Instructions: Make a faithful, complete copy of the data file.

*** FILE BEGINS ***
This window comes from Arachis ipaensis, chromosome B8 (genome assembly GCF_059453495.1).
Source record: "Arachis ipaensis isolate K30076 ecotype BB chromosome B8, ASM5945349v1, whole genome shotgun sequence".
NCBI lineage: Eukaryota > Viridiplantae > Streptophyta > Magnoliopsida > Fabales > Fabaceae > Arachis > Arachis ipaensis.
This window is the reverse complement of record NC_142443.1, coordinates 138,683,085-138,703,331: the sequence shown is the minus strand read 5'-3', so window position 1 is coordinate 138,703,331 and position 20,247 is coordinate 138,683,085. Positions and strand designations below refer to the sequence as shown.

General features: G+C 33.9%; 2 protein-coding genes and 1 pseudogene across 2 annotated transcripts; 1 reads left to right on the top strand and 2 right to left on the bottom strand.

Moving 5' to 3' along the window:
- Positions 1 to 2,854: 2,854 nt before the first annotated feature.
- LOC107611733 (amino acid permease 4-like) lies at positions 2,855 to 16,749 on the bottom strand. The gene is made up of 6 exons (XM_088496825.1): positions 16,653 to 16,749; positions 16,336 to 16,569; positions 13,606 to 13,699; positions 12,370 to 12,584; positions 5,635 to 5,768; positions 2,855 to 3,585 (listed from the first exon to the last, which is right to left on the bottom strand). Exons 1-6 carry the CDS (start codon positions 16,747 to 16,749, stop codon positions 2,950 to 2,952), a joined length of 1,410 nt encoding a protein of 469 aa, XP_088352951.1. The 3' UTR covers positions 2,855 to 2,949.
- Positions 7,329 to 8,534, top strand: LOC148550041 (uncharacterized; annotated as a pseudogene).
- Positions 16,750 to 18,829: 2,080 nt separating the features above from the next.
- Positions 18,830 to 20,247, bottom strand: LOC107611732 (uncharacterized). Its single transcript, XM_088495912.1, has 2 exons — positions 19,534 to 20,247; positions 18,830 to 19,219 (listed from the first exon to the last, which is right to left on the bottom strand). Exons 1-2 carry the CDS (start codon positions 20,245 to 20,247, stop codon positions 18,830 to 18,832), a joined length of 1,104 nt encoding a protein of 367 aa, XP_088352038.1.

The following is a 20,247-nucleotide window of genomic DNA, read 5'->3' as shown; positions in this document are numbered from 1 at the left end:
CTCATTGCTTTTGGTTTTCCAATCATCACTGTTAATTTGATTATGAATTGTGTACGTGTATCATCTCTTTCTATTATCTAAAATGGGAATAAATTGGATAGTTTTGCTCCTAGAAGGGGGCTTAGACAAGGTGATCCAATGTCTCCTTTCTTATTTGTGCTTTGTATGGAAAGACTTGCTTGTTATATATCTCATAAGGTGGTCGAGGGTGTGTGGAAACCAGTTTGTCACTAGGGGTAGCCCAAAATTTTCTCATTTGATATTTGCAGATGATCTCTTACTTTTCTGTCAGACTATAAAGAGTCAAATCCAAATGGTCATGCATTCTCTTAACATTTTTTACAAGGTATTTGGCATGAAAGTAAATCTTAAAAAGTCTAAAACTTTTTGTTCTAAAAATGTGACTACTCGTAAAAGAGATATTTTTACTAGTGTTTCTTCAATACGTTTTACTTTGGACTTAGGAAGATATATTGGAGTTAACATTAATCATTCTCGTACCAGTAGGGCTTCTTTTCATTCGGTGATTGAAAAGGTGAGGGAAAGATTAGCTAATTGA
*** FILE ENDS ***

This window comes from Arachis ipaensis, chromosome B8 (genome assembly GCF_059453495.1).
Source record: "Arachis ipaensis isolate K30076 ecotype BB chromosome B8, ASM5945349v1, whole genome shotgun sequence".
NCBI lineage: Eukaryota > Viridiplantae > Streptophyta > Magnoliopsida > Fabales > Fabaceae > Arachis > Arachis ipaensis.
This window is the reverse complement of record NC_142443.1, coordinates 138,683,085-138,703,331: the sequence shown is the minus strand read 5'-3', so window position 1 is coordinate 138,703,331 and position 20,247 is coordinate 138,683,085. Positions and strand designations below refer to the sequence as shown.

General features: G+C 33.9%; 2 protein-coding genes and 1 pseudogene across 2 annotated transcripts; 1 reads left to right on the top strand and 2 right to left on the bottom strand.

Moving 5' to 3' along the window:
- Positions 1 to 2,854: 2,854 nt before the first annotated feature.
- LOC107611733 (amino acid permease 4-like) lies at positions 2,855 to 16,749 on the bottom strand. The gene is made up of 6 exons (XM_088496825.1): positions 16,653 to 16,749; positions 16,336 to 16,569; positions 13,606 to 13,699; positions 12,370 to 12,584; positions 5,635 to 5,768; positions 2,855 to 3,585 (listed from the first exon to the last, which is right to left on the bottom strand). Exons 1-6 carry the CDS (start codon positions 16,747 to 16,749, stop codon positions 2,950 to 2,952), a joined length of 1,410 nt encoding a protein of 469 aa, XP_088352951.1. The 3' UTR covers positions 2,855 to 2,949.
- Positions 7,329 to 8,534, top strand: LOC148550041 (uncharacterized; annotated as a pseudogene).
- Positions 16,750 to 18,829: 2,080 nt separating the features above from the next.
- Positions 18,830 to 20,247, bottom strand: LOC107611732 (uncharacterized). Its single transcript, XM_088495912.1, has 2 exons — positions 19,534 to 20,247; positions 18,830 to 19,219 (listed from the first exon to the last, which is right to left on the bottom strand). Exons 1-2 carry the CDS (start codon positions 20,245 to 20,247, stop codon positions 18,830 to 18,832), a joined length of 1,104 nt encoding a protein of 367 aa, XP_088352038.1.

The following is a 20,247-nucleotide window of genomic DNA, read 5'->3' as shown; positions in this document are numbered from 1 at the left end:
CTCATTGCTTTTGGTTTTCCAATCATCACTGTTAATTTGATTATGAATTGTGTACGTGTATCATCTCTTTCTATTATCTAAAATGGGAATAAATTGGATAGTTTTGCTCCTAGAAGGGGGCTTAGACAAGGTGATCCAATGTCTCCTTTCTTATTTGTGCTTTGTATGGAAAGACTTGCTTGTTATATATCTCATAAGGTGGTCGAGGGTGTGTGGAAACCAGTTTGTCACTAGGGGTAGCCCAAAATTTTCTCATTTGATATTTGCAGATGATCTCTTACTTTTCTGTCAGACTATAAAGAGTCAAATCCAAATGGTCATGCATTCTCTTAACATTTTTTACAAGGTATTTGGCATGAAAGTAAATCTTAAAAAGTCTAAAACTTTTTGTTCTAAAAATGTGACTACTCGTAAAAGAGATATTTTTACTAGTGTTTCTTCAATACGTTTTACTTTGGACTTAGGAAGATATATTGGAGTTAACATTAATCATTCTCGTACCAGTAGGGCTTCTTTTCATTCGGTGATTGAAAAGGTGAGGGAAAGATTAGCTAATTGA